“Social media has given rise to this in a big way, trends are able to gain momentum so much faster now. Look at the bumbag/cross body bag – who could have predicted that was going to be so huge?” she says.
Designer fashion has become so expensive and, with the younger generation having less money or earning less, these retailers and brands are allowing guys to look as baroque as a Versace model for pocket money prices. I think the affordable prices are encouraging men to be more experimental knowing they haven’t committed as much when it doesn’t cost a month’s rent.
“Menswear is adapting to the growth of social media and the way that style inspo is so readily available. There’s a real buzz around menswear and it’s exciting to see menswear have more of a focus at fashion weeks around the world, each season. I think the range of brands showing menswear and womenswear in the same shows has also had an effect on people being more inspired by menswear and menswear styling.” says Chin.
It’s interesting that something that was seen as a step back for menswear – the merging of designer catwalk collections – has actually made menswear step up to mirror the womenswear in its distinctive and look-at-me aesthetic and raise its awareness.
Hunt says: “The growth of menswear in general has made high end fashion so much more accessible and relevant to the customer. All over the world, menswear fashion weeks gets so much coverage on social media that men are seeing celebrities and influencers in more experimental trends and dressings and that’s something that they aspire to.
“Just yesterday I was at Graduate Fashion Week and the amount of students choosing to study menswear has grown hugely over the past few years, so there is definitely more to come. It’s also a rebellion in part to the button-down sartorial looks of a few years back. Now, guys want to break and bend the rules, throwing prints, sportswear, tailoring and streetwear together effortlessly,” she says.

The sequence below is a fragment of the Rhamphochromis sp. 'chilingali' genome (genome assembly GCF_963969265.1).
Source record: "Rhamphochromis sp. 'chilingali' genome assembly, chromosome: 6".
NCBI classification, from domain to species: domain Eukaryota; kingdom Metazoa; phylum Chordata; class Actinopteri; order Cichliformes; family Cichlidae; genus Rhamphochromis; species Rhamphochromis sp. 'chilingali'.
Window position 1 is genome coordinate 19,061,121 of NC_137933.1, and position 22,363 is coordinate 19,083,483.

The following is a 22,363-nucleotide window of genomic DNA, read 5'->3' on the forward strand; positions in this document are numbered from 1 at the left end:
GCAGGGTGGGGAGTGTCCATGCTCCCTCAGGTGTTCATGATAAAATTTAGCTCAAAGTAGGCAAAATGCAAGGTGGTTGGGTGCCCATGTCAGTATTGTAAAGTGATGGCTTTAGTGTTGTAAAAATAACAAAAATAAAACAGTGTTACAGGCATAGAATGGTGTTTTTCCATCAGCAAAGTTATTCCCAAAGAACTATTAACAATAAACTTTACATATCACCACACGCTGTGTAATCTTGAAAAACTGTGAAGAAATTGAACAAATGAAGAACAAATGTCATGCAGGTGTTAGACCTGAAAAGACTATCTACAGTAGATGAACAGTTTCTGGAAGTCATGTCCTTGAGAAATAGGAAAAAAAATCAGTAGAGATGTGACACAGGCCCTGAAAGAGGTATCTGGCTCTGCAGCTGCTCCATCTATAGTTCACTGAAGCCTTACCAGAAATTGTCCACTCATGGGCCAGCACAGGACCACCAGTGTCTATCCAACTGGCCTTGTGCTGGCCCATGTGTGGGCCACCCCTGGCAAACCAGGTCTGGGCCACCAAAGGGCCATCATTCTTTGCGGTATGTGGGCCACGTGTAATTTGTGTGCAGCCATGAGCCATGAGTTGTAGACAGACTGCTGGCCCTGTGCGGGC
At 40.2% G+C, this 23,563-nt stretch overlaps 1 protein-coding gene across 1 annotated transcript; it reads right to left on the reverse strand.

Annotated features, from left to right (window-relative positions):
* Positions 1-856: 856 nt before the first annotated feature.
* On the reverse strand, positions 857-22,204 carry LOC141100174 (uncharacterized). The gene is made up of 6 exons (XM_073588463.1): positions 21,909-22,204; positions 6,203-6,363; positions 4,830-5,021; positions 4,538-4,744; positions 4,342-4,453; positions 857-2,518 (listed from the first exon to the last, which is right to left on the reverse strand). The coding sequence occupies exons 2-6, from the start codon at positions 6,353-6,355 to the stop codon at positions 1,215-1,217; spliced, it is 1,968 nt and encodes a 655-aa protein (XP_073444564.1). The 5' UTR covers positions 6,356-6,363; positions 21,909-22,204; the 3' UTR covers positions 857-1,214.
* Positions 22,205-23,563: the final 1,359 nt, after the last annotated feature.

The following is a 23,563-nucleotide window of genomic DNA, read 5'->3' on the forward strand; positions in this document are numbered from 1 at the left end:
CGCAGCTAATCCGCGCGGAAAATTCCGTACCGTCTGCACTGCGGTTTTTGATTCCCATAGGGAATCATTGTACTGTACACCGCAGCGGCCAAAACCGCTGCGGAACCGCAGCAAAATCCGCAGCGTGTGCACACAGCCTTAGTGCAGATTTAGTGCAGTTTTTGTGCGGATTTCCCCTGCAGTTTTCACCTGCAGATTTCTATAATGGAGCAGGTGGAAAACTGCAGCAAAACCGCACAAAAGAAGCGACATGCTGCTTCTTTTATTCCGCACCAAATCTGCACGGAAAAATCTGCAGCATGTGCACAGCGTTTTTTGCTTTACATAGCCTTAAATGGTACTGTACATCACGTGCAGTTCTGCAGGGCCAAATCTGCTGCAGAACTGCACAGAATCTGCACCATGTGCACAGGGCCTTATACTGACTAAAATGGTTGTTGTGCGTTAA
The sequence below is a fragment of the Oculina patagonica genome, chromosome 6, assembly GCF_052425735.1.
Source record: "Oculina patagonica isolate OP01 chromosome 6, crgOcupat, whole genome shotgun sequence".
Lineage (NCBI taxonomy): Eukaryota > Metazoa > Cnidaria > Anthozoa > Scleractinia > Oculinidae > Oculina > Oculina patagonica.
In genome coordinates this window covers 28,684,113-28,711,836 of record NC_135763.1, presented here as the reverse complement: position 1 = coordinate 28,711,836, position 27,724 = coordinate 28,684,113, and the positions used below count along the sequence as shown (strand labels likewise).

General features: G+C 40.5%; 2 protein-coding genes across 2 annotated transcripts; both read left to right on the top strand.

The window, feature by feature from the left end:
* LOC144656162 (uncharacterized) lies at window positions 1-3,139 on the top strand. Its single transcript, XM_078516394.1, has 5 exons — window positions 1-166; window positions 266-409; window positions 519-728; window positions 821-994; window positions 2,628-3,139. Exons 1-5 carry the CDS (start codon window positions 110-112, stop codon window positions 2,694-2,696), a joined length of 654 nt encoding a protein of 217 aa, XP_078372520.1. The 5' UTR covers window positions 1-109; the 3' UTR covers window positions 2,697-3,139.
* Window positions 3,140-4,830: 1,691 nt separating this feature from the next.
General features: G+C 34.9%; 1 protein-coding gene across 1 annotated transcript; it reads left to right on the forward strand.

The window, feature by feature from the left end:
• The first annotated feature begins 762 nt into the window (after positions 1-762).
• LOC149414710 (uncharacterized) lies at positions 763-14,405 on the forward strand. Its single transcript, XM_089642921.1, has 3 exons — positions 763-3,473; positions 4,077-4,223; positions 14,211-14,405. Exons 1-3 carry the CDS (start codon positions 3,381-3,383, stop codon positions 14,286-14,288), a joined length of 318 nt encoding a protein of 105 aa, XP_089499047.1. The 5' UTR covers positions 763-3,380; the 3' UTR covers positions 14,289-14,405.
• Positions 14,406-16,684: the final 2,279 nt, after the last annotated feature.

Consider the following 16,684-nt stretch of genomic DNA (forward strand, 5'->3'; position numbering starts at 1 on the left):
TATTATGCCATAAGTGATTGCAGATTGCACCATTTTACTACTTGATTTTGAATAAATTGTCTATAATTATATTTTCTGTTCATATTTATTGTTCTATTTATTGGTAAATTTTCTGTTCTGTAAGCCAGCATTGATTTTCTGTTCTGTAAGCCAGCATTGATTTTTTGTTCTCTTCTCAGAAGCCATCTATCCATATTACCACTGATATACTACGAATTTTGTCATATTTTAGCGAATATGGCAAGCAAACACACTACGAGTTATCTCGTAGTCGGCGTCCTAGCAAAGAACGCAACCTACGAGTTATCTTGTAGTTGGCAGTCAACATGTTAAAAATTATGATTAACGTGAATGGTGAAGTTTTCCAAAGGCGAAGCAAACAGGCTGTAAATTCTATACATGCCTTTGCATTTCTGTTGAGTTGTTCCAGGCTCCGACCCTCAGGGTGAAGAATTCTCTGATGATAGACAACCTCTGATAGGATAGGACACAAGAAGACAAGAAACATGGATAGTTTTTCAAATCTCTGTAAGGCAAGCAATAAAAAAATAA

It would be silly to suggest that this guy was the majority of men, but it’s growing and it’s a younger male consumer who will influence his social circle both on and off-line.
“It’s a really wide demographic – from the well-groomed Ibiza guy that likes to wear a matching twin set by the pool, to the fashionista that clashes three different prints in to one look!” says Hunt.
“The market continues to grow at more than double the rate of womenswear, so it’s not going to slow down any time soon. Men will continue to experiment and it will be exciting to see what’s next – gender is no longer a static thing, so guys don’t feel that they have to conform in the same way. We can be whoever we’d like to be and clothing is a great way of expressing that,” she says.
Chin says: “I think people’s attitudes towards menswear are changing. Even in the last decade, and in my career to date, menswear trends and styles are becoming more adventurous each year. The lines are blurring and fashion is no longer a womenswear focused arena.”
Affordable menswear has never been produced in such volume and with such experimentation. Sequins, fringing, patches, badges, louder and louder patterns and prints, make this like a sweet shop for modern day Marc Bolans. This feels like a really exciting time for high-street menswear and the British are leading the charge. Where we lead, others will follow, and it’ll be interesting to see where this type of outlandish menswear can go.